In practice you have to allow for the void ratio of the soil/rock, the permeability of the soil and how this varies with degree of saturation, the response of the soil skeleton to changes in water pressure, the variation in proportion of water that infiltrates relative to the proportion that runs off along the surface, etc. The Reg summary of the article indicates that the rock is permeably, but doesn't indicate whether that is due to a few, relatively large and open fissures in an otherwise low-permeability material, or whether the material itself has a high voids ratio, with good connectivity between the voids. There is also no discussion of what if any variation exists in horizontal permeability relative to vertical permeability.

            In practice, high rainfall intensity events on 'low permeability' soils often generate a lot of run-off and relatively little infiltration, whereas longer-duration but lower intensity rainfall can result in more dramatic changes in the groundwater level. In 'high permeability' soils, more water tends to infiltrate and you tend to get less run-off, but the infiltration tends to produce a relatively small increase in ground water level, since it tends then to dissipate laterally: a fully saturated soil is generally more permeable than the same soil when it is only partially saturated.

            And of course, this is a discussion of an extreme rainfall event - there is rainfall all the time, so the baseline condition is not necessarily static, but reflects normal seasonal variation; we're probably actually considering the pressure difference between the normal yearly high and an exceptional yearly high, which may be more or less than the variation between the normal yearly high and the normal yearly low.

            But I was offered a beer to bugger off, so I will.

    2. JDPower

      Re: The magma's several km deep

      Always amazes me when "bloke on Internet" professes to know better than people who have spent their whole life studying a subject and have all the data at hand.

      1. EvilDrSmith Bronze badge

        Re: The magma's several km deep


        My PhD was in modelling infiltration into unsaturated soils (that 'Dr' part of my attribution isn't medical).

        But I might be wrong - if my calculations of baseline water pressure and probably change in water pressure are incorrect, please let me know.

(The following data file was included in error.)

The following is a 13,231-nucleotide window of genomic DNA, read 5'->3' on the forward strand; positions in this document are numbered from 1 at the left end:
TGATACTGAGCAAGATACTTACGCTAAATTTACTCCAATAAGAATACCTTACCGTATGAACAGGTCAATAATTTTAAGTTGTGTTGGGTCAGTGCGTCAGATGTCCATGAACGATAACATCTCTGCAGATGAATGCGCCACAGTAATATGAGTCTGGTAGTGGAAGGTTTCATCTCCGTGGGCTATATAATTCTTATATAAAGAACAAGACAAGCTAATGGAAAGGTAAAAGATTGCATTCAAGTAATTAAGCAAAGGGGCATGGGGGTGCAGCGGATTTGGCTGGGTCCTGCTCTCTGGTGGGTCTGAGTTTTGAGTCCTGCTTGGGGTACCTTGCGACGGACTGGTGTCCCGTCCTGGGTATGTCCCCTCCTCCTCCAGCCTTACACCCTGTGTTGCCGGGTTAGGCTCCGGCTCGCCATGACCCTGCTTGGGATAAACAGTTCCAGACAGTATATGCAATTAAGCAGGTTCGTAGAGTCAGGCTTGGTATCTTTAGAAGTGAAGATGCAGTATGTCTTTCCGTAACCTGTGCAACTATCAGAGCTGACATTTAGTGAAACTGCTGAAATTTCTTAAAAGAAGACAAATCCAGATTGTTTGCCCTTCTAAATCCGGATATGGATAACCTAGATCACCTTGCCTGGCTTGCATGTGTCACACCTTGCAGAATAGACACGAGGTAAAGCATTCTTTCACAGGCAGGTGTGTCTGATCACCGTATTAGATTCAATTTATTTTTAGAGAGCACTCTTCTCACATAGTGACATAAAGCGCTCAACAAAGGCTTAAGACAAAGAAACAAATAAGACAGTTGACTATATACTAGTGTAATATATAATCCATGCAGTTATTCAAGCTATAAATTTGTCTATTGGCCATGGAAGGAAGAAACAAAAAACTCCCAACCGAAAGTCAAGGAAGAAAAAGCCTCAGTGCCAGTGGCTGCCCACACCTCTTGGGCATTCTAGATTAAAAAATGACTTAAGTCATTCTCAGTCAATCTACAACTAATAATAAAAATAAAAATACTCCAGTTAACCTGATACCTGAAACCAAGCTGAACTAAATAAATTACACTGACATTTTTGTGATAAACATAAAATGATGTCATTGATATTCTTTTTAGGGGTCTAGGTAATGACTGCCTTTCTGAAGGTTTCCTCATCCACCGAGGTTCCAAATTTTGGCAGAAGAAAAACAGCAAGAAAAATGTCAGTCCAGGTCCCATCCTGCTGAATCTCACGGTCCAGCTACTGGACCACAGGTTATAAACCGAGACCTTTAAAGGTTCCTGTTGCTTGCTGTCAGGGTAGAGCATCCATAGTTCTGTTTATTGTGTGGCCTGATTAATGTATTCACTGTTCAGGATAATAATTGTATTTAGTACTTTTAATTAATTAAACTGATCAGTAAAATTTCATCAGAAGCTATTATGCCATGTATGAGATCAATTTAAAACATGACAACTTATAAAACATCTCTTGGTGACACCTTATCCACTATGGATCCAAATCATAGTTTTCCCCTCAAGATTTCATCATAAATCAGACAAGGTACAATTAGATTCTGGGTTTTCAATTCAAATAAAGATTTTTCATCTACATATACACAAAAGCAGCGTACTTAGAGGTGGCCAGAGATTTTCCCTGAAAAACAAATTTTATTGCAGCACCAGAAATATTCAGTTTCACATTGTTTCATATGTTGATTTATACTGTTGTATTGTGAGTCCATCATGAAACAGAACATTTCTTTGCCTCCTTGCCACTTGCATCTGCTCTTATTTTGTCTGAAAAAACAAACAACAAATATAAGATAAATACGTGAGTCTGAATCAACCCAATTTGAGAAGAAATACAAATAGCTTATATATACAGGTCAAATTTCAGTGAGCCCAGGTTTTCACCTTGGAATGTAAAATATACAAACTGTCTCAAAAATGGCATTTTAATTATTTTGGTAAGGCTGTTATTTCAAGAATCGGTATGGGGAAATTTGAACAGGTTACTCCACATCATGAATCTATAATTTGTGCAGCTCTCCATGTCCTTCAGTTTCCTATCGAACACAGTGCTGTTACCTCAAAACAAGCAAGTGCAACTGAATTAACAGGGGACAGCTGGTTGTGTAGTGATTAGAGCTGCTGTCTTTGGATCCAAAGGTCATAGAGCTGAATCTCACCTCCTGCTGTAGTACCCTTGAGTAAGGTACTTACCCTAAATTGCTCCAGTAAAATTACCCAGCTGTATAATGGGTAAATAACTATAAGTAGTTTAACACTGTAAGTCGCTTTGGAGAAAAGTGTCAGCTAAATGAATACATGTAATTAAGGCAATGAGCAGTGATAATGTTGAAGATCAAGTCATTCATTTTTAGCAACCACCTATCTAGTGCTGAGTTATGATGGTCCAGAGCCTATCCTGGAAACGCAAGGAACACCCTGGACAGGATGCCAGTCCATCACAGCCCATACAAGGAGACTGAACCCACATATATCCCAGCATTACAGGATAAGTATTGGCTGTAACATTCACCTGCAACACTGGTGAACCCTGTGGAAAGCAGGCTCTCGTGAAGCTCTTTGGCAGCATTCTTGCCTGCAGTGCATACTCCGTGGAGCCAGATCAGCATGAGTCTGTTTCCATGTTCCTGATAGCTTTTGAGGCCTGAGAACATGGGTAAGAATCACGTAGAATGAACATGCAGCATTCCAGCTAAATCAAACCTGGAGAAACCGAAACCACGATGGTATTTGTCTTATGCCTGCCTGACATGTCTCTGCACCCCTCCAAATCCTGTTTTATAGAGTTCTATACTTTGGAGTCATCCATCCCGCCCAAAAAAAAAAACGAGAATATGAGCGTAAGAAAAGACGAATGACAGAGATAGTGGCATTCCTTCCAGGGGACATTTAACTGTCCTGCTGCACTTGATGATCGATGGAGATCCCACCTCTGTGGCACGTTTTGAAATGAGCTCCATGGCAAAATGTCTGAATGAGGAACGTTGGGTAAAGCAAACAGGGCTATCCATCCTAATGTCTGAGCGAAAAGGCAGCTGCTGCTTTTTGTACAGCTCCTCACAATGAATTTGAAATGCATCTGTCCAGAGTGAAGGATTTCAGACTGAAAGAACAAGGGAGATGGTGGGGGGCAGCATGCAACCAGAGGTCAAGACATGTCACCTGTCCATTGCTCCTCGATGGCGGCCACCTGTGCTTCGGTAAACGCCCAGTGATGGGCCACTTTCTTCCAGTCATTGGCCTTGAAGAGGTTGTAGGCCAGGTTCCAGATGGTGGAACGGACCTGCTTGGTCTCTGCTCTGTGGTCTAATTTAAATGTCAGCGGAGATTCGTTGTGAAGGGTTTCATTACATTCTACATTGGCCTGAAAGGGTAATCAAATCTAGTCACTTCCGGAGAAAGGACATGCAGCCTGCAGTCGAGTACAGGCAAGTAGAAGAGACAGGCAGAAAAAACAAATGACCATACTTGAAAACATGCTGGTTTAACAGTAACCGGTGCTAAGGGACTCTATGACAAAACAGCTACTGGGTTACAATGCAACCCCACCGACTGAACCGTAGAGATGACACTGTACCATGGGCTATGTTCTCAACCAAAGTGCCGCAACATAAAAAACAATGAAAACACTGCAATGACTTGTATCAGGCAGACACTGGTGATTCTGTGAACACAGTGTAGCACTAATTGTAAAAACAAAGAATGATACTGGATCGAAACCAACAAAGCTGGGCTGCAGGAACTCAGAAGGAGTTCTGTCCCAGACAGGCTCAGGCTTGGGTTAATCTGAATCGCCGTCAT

And I admit, I haven't read the nature article referred to.

        It's science. Science should be challenged - that's how it's proved.

        Also, I did not dispute that heavy rainfall might influence volcanic activity, merely noted that the suggested mechanism seemed unlikely.

        (Relevant PhD qualified) Bloke on Internet.

        1. John Brown (no body) Silver badge

          Re: The magma's several km deep

          Pah! We've had enough of so-called experts rounds these here parts.

          Bugger off and have pint on me!

          1. EvilDrSmith Bronze badge

            Re: The magma's several km deep

            Happy to bugger off when it involves a pint!

        2. anothercynic Silver badge

          Re: The magma's several km deep

          Aaaaaand... micdrop. Boom. :-)

        3. eldakka Silver badge

          Re: The magma's several km deep

          My PhD was in modelling infiltration into unsaturated soils (that 'Dr' part of my attribution isn't medical). ...

          (Relevant PhD qualified) Bloke on Internet.

          Which is probably worth mentioning when initially expressing an opinion, e.g.:

          "As someone who has a PhD in modelling infiltration into unsaturated soils, I have the following issues ..."

          Otherwise, when a random comment is made, why would anyone take it at more than face value? It is the internet, after all, therefore the safest assumption is to assume everyone is just some random person on the Internet ;)

        4. BebopWeBop Silver badge

          Re: The magma's several km deep

          Science should be challenged - that's how it's proved.

          Dare I make a minor correction - that is how it is tested.

    3. Christopher Reeve's Horse

      Re: The magma's several km deep

      Dont' think in terms of the extra volume or weight of water, water content typical has a huge influnce on magma chemisty and behaviour. Ever seen that clip when someone throws a bag of meat into a lava pool?

  3. Pascal Monett Silver badge

    "We are only just beginning to understand these interactions"

    We grasshoppers still have a lot to learn. The Romans, however, already knew not to build in flood areas.

    So, while we have a lot to learn, it would be good to remember what we've already learned.

    1. Anonymous Coward
      Anonymous Coward

      Re: "We are only just beginning to understand these interactions"

      Hmmm - what makes you say that Romans didn't build on flood areas?. Firstly - they did - much of Rome is prone to flooding, and the Romans expended much energy on flood control in Rome and other cities. Secondly - this falls into the fallacy that 'some old buildings survive therefore all old buildings are durable' - ignoring the fact that Roman towns built on flood plains may have left less archaeological evidence than Roman towns not built on flood plains. Thirdly it ignores basic economic geography - most societies have built cities around watercourses. Rivers provide opportunities for trade, crossing points, fishing opportunities, water supply etc. Floodplains are nice flat bits of ground and its easier to build on flat ground than hills.. Societies and individuals make pragmatic trade-offs between economic advantage and risk. From the perspective of someone who just got flooded it may appear that they got the trade-off wrong - though that is counterbalanced by the prosperity that may well have accrued in all the non flood years.Even in our rather comfortable society people are trading off 'nice view' or 'cheap' against a risk, whether that's flooding or coastal erosion.